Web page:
Does the solitary bee Andrena lapponica show sex-specific responses to habitat change?
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- Master's theses (INA)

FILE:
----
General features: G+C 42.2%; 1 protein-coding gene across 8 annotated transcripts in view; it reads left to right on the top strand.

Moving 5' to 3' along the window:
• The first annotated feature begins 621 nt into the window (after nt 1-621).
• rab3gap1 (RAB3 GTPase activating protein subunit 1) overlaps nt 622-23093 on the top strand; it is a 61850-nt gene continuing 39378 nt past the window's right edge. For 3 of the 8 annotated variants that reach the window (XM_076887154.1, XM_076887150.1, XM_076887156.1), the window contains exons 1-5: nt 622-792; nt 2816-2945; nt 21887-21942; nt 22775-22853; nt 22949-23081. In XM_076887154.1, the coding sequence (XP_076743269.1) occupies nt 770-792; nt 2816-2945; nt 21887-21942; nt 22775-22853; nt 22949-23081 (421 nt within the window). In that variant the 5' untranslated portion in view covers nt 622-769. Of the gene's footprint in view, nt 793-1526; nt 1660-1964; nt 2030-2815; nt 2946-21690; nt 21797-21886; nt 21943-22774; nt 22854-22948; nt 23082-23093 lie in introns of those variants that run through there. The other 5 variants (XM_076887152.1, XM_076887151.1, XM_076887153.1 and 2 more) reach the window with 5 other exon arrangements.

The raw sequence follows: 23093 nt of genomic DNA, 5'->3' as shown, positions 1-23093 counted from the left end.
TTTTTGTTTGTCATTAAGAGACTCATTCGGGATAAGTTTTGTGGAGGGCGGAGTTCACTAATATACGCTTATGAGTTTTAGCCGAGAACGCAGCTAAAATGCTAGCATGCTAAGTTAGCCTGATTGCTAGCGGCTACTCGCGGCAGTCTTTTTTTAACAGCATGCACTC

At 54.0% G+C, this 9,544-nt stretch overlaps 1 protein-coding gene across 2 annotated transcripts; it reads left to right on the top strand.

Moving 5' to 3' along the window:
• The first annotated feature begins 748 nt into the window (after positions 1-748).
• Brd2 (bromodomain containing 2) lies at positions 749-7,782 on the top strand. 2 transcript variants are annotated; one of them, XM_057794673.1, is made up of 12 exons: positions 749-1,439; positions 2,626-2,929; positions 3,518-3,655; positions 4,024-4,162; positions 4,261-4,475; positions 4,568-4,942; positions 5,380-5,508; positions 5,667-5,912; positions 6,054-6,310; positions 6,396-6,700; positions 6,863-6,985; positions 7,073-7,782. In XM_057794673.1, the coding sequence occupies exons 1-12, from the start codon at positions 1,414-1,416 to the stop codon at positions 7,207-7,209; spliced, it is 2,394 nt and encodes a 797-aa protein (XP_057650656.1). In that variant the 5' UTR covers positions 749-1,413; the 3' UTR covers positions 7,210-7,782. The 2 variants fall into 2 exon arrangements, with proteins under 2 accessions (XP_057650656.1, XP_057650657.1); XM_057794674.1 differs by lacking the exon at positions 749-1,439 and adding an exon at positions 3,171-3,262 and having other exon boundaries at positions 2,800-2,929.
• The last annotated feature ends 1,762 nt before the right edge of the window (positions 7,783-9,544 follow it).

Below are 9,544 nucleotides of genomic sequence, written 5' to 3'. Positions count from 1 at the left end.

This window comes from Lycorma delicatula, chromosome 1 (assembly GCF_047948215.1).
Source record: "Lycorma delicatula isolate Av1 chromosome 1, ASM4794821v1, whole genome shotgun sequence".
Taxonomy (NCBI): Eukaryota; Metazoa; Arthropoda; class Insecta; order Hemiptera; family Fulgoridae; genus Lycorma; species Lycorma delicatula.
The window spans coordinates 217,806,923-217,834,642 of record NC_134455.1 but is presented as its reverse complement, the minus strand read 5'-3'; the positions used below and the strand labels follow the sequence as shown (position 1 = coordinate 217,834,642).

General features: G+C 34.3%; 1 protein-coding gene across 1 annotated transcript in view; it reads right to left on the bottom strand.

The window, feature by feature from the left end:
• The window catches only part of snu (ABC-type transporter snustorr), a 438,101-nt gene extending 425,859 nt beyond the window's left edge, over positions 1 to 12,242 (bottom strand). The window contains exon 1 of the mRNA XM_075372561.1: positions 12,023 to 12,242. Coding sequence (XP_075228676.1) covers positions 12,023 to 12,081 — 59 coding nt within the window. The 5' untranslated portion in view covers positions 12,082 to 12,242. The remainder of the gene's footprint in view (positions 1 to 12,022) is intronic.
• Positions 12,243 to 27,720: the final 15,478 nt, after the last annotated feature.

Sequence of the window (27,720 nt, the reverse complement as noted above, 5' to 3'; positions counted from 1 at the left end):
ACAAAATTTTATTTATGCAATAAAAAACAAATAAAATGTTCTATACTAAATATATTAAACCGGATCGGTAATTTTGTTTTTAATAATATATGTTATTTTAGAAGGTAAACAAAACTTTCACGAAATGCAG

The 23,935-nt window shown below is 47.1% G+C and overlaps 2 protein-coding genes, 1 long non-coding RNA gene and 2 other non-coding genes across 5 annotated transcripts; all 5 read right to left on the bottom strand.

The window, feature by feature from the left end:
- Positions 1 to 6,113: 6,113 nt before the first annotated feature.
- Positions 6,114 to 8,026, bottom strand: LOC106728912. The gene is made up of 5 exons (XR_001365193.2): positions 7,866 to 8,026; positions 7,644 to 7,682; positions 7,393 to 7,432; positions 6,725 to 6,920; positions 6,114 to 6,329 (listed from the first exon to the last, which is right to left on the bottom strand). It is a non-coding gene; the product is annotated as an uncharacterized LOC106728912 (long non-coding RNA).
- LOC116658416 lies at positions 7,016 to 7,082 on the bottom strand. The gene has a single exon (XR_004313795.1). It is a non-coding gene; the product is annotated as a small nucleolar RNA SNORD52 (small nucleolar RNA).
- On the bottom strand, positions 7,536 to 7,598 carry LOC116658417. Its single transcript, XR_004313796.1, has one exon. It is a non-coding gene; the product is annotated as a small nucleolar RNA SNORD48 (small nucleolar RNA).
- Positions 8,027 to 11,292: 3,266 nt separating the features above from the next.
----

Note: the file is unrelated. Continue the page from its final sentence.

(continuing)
Aim: Land use alterations are a serious challenge for solitary bees. This is especially so for specialized bees that rely on a single plant species when collecting pollen for their larvae. Moreover, the sex ratio within bee populations may change with habitat quality because females are costlier to produce than males. However, gender is a rarely considered trait, and potential sex-specific responses to habitat loss and habitat change are poorly understood. I used populations of the solitary bee species Andrena lapponica as a model organism to test if the spatial and bi-annual (2013-2014yr) variation in population sizes was related to the sex ratio within populations as well as the availability of foraging resources. Location: Three experimental plots, mimicking different habitat management practices, replicated across 19 power-line clearings in south-eastern Norway. Sampled in both 2013 and 2014. Methods: I tested if the relationships between A. lapponica abundance and habitat quality differed between male and female bees at the inter-population level. Because bee populations show inter-annual fluctuations, I also tested if differences in the increase in population sizes between power-line clearings were related to habitat quality. Finally, at the intra-population level, I tested if the occurrence of bees differed among three experimental plots, and if this difference depended on habitat quality. The three treatments were: (1) Cut: All trees were cut and all biomass was left to decay in the plot; (2) Uncut: No trees were cut and the plot remained uncleared; (3) Cut-remove: All biomass was removed after cutting. Results: The sex ratio was female biased, I found no statistically significant difference in habitat use between males and females. The abundance of bees was most strongly associated with V. myrtillus availability, which was the main explanatory variable for presence of bees. The number of bees was four times higher in sites where the level of V. myrtillus was high compared to sites with low levels of V. myrtillus. When including the cut & remove treatment in combination with the high levels of V. myrtillus the probability of observing a bee was high. The likelihood of observing a bee in any of the treatment plots without V. myrtillus was low. Conclusions: V. myrtillus is the main driver for habitat choice for A. lapponica, but open sites with direct sunlight and a higher probability of appropriate nest sites are likely important as well. To ensure good habitats for ground nesters like A. lapponica it is important to focus on areas that have high food resource levels, but they also need to be combined with open areas with exposed soil or sand resources. For management practices to be efficient, they should ensure and enhance both food and nesting resources for wild bees. Furthermore, the absence of sex-specific responses to habitat change may be due to a short sampling period, as fluctuations in population and sex ratio are normal between years. Longer lasting studies may therefore be necessary when studying wild bees’ sex-specific responses.